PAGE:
INEC ad hoc workers, drivers resign for fear of IPOB


Less than two weeks to the November 6 governorship election in Anambra State, some ad hoc workers of the Independent National Electoral Commission (INEC) have declined to work.

The bus drivers usually used to dispatch materials to different centres have equally declined to join the exercise.The reason, The Nation was told yesterday, was the threat from proscribed Indigenous People of Biafra (IPOB). Though the Resident Electoral Commissioner (REC), Dr. Nkwachukwu Orji, did not answer his calls when our correspondent sought to confirm the development, a senior staff member of the commission confirmed it.It was learnt that the drivers and majority of the ad hoc workers already recruited said they were no longer interested in the job for fear of their lives.

INEC had, between May and early June, announced the increment of polling units in Anambra State, which used to be 4,608, to 5,720.Besides, the commission announced that it would require about 10,000 ad hoc workers for the election to be a success. Few days ago, IPOB issued a statement through its Media and Publicity Secretary, Emma Powerful, that if its leader, Mazi Nnamdi Kanu, is not released on November 4, it would declare another sit-at-home in Igbo land between November 5 and 10.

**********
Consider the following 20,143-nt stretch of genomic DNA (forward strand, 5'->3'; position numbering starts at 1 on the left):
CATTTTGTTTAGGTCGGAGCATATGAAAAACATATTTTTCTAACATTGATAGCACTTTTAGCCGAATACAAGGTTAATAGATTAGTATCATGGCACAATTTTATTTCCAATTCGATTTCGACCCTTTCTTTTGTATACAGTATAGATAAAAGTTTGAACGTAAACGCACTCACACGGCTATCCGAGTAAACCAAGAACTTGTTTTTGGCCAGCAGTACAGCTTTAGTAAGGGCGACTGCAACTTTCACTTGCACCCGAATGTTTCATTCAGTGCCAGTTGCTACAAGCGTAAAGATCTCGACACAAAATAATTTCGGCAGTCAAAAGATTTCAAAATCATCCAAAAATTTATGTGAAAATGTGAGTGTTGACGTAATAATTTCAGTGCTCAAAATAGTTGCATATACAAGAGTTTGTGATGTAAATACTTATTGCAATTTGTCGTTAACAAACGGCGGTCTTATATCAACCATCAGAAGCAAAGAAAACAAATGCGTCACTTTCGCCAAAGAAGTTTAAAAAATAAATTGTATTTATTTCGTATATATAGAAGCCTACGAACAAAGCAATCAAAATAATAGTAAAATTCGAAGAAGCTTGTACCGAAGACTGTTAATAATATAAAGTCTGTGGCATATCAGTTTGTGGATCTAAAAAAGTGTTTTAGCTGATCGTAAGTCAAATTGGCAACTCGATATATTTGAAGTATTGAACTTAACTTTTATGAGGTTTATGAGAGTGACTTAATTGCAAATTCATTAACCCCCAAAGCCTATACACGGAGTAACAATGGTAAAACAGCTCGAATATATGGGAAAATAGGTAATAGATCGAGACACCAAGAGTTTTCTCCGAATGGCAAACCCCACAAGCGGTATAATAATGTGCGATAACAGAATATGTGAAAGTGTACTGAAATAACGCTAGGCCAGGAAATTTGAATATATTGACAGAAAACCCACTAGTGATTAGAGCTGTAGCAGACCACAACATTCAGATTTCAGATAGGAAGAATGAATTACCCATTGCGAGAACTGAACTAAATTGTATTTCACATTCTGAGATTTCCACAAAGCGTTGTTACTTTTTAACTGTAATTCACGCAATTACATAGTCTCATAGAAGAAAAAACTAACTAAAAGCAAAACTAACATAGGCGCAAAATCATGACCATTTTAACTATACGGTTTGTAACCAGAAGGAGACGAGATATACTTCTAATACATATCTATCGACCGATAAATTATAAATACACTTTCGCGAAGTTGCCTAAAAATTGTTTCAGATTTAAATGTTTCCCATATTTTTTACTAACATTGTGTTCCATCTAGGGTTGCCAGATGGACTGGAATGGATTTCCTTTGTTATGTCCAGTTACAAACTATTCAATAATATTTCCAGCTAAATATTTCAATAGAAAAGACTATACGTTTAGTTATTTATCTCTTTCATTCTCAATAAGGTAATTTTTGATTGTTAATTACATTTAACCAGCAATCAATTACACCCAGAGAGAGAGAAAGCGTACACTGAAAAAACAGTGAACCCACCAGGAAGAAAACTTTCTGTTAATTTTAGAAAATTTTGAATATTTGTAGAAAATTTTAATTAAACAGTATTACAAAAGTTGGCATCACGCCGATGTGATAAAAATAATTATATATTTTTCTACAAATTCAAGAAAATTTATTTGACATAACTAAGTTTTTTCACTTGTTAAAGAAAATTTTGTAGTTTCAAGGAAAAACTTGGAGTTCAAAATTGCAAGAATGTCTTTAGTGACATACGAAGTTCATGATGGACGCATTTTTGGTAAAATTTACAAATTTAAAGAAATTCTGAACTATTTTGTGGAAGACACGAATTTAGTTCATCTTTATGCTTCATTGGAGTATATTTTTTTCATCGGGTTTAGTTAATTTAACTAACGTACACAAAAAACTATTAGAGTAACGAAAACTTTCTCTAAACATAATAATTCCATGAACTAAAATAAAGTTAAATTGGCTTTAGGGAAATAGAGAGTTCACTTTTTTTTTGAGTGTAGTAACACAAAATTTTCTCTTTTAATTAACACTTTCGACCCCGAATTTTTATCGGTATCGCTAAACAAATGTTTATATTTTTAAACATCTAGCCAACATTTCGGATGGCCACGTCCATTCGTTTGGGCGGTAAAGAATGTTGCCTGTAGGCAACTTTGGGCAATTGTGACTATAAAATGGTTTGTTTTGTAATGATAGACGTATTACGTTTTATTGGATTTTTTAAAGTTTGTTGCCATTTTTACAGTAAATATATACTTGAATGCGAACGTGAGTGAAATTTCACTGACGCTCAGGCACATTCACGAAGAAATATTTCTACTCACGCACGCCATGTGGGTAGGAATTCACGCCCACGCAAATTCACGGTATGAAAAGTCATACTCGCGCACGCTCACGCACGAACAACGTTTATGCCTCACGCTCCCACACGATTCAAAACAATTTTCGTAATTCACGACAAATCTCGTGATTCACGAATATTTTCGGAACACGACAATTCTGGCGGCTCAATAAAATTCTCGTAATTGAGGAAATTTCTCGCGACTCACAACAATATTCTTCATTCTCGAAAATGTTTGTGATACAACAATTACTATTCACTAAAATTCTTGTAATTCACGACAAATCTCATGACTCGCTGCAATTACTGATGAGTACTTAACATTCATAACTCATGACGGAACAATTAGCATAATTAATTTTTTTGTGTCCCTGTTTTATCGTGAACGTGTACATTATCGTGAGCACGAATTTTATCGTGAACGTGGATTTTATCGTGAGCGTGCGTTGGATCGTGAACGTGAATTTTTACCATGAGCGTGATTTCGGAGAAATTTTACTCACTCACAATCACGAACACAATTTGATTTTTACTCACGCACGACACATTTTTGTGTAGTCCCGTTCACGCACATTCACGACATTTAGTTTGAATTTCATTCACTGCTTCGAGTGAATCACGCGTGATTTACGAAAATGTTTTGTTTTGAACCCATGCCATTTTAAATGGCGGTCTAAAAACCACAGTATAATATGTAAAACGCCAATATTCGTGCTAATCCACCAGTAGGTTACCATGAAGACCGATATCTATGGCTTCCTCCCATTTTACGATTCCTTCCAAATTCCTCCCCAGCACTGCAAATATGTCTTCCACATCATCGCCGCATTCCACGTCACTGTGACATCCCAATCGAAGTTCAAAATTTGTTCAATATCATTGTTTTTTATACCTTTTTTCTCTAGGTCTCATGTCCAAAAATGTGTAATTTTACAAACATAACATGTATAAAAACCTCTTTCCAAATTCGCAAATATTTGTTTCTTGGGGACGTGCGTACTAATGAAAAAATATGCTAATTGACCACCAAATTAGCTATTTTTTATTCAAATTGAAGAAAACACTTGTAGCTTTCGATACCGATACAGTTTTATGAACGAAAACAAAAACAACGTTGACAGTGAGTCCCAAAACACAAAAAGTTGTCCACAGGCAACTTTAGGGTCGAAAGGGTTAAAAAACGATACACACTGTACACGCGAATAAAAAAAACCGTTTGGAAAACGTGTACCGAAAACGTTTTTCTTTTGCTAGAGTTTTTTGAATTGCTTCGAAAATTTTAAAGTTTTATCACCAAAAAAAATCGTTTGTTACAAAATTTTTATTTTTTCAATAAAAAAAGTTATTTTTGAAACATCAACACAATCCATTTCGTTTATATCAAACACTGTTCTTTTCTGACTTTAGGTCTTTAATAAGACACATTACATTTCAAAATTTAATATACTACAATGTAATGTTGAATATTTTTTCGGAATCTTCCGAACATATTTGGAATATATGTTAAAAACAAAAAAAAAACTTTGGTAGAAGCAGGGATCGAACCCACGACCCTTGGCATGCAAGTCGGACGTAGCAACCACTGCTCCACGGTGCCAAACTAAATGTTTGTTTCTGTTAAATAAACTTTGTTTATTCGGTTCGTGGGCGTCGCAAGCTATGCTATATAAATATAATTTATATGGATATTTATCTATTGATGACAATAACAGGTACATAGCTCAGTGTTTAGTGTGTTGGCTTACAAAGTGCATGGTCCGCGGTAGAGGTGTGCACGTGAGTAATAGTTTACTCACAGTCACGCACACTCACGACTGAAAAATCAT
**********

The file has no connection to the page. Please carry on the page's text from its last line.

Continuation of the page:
If the pro-Biafra group succeeds, it would disrupt the conduct of the November 6 governorship election in Anambra State.Besides, President Muhammadu Buhari had, on Saturday, declared that nothing would stop the conduct of Anambra State governorship election.Also, Governor Willie Obiano had promised that nothing would stop the November 6 poll.Obiano spoke in Awka, the state capital, through his Information and Public Enlightenment Commissioner C. Don Adinuba.But the INEC source, who spoke yesterday in Awka, regretted that the commission was facing a serious challenge ahead of the election.

The source said: “That is our situation now. Nothing seems to be working for us in this election because no one wants to lose his or her life because of IPOB.“It is a big challenge facing us. Many of the ad hoc workers already recruited are throwing in the towel because of the IPOB threats; even the drivers, who we always use to distribute the materials.“All of them contacted, told us they are not interested. So, our hands are tied. These people called IPOB have really dealt with the people of the Southeast.

“If nothing is done urgently, the election we’ve been preparing for, for so long a time may not hold; even if it holds, who is prepared to risk his or her life to come out?”


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